With so many moving parts, it can be challenging to get G&A functions in synch. Indirect costs — those not directly linked to operations — are not normally addressed with the same discipline and rigor as direct costs.
The latest in operational and digital transformation through people.
The issue of poor time management does not discriminate – affecting all industries and facets of a business. It can be a real eye-opener for executives when examined from a cost perspective, but it also presents a tremendous opportunity for improvement.
Alexander Proudfoot recently had the pleasure of participating in this year's "Being Global" conference in Santiago, Chile. It proved to be an outstanding forum for Latin America's emerging business community to learn how to establish a global presence through the effective management of profitability, growth and leadership.
Critical to the success of every bank is creating a healthy balance between outstanding customer service and employee satisfaction. Establishing a customer-first mentality starts with developing a framework of processes, systems and behaviors that support the customer experience.
Providers must constantly assess internal operations and measure results to stay ahead of the game. However, our recent findings show that most insurers are not tracking metrics that accurately reflect consumer perception. Without this type of valuable insight, they have no way of knowing what to improve upon from a customer’s perspective.
The ability to run operations at full capacity, and then sustain them, is a major challenge for the mining industry. Vital tasks, such as crushing and transferring minerals, are suffering because people and equipment are not being utilized properly. The end result is low productivity and the high costs that are associated with it. However, our recent findings show that it in many cases it is possible to increase productivity in mining between 20 - 40%, reduce supply costs between 10 - 15% and cut energy costs by 2 - 10% through effective asset management.
It seems that the only constant in the insurance industry these days is change. The emergence of new technology and “big data” are altering the way insurance carriers conduct business. Long gone is the time where people relied on an agent to buy an insurance policy.
In several of our recent engagements we have witnessed first-hand the enormous amount of pressure on CEOs to meet the stringent demands of both stakeholders and customers. One such demand that continues to be a top priority for executives is employee productivity.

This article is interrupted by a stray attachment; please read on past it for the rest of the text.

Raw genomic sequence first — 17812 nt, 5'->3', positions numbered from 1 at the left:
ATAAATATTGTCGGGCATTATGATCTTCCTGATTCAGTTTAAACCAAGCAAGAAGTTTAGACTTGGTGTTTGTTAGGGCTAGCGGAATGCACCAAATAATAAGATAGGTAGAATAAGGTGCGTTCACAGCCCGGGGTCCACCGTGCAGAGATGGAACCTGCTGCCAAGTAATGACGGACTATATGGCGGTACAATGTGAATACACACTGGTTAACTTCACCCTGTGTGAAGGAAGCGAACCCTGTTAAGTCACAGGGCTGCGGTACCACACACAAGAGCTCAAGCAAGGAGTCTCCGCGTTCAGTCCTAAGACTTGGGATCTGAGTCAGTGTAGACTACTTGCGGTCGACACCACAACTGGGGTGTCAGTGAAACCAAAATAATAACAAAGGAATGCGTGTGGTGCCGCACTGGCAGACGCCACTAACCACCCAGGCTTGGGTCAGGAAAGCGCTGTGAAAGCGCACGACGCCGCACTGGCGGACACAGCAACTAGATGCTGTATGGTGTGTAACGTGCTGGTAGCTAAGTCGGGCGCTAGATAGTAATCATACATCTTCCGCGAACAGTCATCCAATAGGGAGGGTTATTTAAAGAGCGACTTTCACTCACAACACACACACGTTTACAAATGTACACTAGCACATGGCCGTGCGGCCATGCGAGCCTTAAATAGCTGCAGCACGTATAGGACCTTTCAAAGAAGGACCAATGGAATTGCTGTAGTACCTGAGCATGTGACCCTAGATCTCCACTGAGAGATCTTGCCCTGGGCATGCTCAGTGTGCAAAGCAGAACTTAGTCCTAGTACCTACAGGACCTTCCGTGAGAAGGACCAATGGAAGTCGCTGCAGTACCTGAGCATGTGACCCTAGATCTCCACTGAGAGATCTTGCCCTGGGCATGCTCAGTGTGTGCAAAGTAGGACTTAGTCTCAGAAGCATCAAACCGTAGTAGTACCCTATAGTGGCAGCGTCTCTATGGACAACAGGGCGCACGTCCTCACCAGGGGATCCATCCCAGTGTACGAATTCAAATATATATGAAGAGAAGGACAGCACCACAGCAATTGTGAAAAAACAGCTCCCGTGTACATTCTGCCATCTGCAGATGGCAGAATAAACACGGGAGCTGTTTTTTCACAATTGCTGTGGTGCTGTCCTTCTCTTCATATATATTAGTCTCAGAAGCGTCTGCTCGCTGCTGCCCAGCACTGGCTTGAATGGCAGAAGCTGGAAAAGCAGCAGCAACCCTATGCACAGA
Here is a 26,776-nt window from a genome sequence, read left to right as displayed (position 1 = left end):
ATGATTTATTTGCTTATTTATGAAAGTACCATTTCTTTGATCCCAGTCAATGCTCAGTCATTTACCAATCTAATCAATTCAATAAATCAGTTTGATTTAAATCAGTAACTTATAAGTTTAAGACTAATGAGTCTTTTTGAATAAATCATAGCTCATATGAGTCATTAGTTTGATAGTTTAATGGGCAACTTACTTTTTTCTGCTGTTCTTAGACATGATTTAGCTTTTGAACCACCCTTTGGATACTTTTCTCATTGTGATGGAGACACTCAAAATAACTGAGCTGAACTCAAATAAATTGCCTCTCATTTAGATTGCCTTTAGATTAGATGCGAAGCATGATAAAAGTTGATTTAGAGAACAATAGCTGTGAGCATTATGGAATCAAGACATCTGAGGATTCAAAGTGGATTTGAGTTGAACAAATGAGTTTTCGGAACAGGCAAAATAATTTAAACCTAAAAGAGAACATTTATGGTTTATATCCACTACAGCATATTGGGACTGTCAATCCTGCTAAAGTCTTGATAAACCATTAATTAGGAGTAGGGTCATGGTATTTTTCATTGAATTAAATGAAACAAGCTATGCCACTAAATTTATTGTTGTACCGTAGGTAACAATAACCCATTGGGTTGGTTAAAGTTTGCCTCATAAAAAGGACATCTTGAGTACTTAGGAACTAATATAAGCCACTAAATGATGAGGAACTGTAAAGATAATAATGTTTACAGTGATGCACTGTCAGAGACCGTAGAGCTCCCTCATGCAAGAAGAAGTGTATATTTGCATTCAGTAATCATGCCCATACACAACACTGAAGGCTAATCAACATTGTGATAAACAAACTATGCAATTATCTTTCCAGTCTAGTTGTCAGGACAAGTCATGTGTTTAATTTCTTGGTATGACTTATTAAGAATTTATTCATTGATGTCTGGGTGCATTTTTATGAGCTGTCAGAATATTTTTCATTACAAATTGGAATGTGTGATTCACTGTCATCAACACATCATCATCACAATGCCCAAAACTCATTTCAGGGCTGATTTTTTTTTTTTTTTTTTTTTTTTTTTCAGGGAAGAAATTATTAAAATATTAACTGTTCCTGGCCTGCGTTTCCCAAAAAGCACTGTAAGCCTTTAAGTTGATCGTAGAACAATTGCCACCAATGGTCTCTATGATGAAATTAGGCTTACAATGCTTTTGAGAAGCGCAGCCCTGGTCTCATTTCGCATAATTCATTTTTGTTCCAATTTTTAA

Organizations dealing with rapid changes are often plagued with inconsistencies that limit production and produce erratic results. So why not devise a plan to stop wasteful practices and become more productive? Sounds easy enough, however gaining employee acceptance of a new approach can be extremely challenging. Two key elements must be considered for a large-scale project such as this to be a viable option: behaviors and change management.
Every year hospitals waste millions of dollars on misused or overused items, such as disposables, general supplies, laundry, uniforms and food. Changing a wasteful culture starts with identifying and correcting processes that that are detrimental to the inventory management process. However, this type of change is easier said than done. It is often difficult for hospital executives to implement a new framework of operations on every floor – they neither have the time nor the resources to execute a plan of this size and scope.
It seems obvious enough that excellent customer service is something every bank, or any public-facing business for that matter, should strive for. With so many options for customers to choose from, customer service is the "x-factor" that banks need to stand out from the crowd. To the average person, banks all look the same from the outside, but it's what's on the inside that will keep them coming back for more.
Due to the influx of patients caused by health care reform, doctors barely have enough time to see patients let alone pharmaceutical sales reps. Since the chances of spending quality time in front of a doctor are now few and far between,
Recently, a CEO asked us why his attempts to replicate the success of his top performing site in other locations were not working. Product and processes were mostly the same, so what was preventing this from happening?